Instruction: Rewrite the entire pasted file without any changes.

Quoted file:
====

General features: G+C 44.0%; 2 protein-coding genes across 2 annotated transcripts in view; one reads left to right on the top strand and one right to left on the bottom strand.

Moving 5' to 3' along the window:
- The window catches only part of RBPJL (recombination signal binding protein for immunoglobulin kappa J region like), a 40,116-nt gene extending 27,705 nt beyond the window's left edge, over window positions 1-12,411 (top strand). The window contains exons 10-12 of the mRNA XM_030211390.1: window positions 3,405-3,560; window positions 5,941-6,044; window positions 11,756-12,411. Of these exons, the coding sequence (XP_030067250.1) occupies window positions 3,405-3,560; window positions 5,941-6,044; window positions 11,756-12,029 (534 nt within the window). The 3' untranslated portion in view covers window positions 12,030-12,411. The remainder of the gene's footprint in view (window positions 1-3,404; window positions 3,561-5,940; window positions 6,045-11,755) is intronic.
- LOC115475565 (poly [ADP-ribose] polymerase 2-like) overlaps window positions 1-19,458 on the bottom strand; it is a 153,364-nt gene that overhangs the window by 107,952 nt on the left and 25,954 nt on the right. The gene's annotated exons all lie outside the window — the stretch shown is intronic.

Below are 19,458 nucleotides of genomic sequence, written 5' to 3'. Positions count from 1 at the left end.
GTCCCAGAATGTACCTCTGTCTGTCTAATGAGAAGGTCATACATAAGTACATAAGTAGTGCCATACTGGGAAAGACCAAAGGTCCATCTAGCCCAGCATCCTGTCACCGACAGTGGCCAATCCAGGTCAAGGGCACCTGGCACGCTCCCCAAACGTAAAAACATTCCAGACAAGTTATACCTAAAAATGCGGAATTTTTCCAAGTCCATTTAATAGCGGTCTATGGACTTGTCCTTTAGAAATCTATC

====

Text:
General features: G+C 44.0%; 2 protein-coding genes across 2 annotated transcripts in view; one reads left to right on the top strand and one right to left on the bottom strand.

Moving 5' to 3' along the window:
- The window catches only part of RBPJL (recombination signal binding protein for immunoglobulin kappa J region like), a 40,116-nt gene extending 27,705 nt beyond the window's left edge, over window positions 1-12,411 (top strand). The window contains exons 10-12 of the mRNA XM_030211390.1: window positions 3,405-3,560; window positions 5,941-6,044; window positions 11,756-12,411. Of these exons, the coding sequence (XP_030067250.1) occupies window positions 3,405-3,560; window positions 5,941-6,044; window positions 11,756-12,029 (534 nt within the window). The 3' untranslated portion in view covers window positions 12,030-12,411. The remainder of the gene's footprint in view (window positions 1-3,404; window positions 3,561-5,940; window positions 6,045-11,755) is intronic.
- LOC115475565 (poly [ADP-ribose] polymerase 2-like) overlaps window positions 1-19,458 on the bottom strand; it is a 153,364-nt gene that overhangs the window by 107,952 nt on the left and 25,954 nt on the right. The gene's annotated exons all lie outside the window — the stretch shown is intronic.

Below are 19,458 nucleotides of genomic sequence, written 5' to 3'. Positions count from 1 at the left end.
GTCCCAGAATGTACCTCTGTCTGTCTAATGAGAAGGTCATACATAAGTACATAAGTAGTGCCATACTGGGAAAGACCAAAGGTCCATCTAGCCCAGCATCCTGTCACCGACAGTGGCCAATCCAGGTCAAGGGCACCTGGCACGCTCCCCAAACGTAAAAACATTCCAGACAAGTTATACCTAAAAATGCGGAATTTTTCCAAGTCCATTTAATAGCGGTCTATGGACTTGTCCTTTAGAAATCTATC